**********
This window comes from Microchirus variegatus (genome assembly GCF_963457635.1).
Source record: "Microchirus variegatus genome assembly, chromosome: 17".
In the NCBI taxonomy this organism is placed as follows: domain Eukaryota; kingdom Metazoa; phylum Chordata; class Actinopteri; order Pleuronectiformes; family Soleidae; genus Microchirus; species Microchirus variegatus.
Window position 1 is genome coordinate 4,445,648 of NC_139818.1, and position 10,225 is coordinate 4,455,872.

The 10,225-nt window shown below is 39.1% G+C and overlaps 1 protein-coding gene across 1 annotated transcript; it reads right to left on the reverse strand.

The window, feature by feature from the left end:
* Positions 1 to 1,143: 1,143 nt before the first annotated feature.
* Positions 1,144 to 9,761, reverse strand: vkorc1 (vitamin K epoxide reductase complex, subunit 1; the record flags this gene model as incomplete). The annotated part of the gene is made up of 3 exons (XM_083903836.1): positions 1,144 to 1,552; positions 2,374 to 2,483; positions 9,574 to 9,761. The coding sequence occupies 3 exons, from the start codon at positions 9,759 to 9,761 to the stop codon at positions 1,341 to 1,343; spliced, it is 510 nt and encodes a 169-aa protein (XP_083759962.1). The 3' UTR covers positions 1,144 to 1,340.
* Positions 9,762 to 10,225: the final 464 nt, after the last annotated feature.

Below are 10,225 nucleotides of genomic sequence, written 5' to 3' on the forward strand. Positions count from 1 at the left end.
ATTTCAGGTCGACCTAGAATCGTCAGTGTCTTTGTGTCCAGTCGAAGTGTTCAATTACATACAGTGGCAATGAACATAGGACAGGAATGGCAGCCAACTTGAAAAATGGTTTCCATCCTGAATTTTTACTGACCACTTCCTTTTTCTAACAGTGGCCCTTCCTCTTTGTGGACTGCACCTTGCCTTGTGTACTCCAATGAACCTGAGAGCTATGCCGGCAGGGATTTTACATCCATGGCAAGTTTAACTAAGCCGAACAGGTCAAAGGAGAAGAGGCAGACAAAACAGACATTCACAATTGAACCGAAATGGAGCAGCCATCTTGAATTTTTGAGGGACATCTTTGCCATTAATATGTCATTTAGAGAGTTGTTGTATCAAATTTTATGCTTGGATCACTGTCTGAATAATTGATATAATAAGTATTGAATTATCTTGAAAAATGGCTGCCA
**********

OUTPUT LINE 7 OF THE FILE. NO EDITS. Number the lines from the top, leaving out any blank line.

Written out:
* Positions 1 to 1,143: 1,143 nt before the first annotated feature.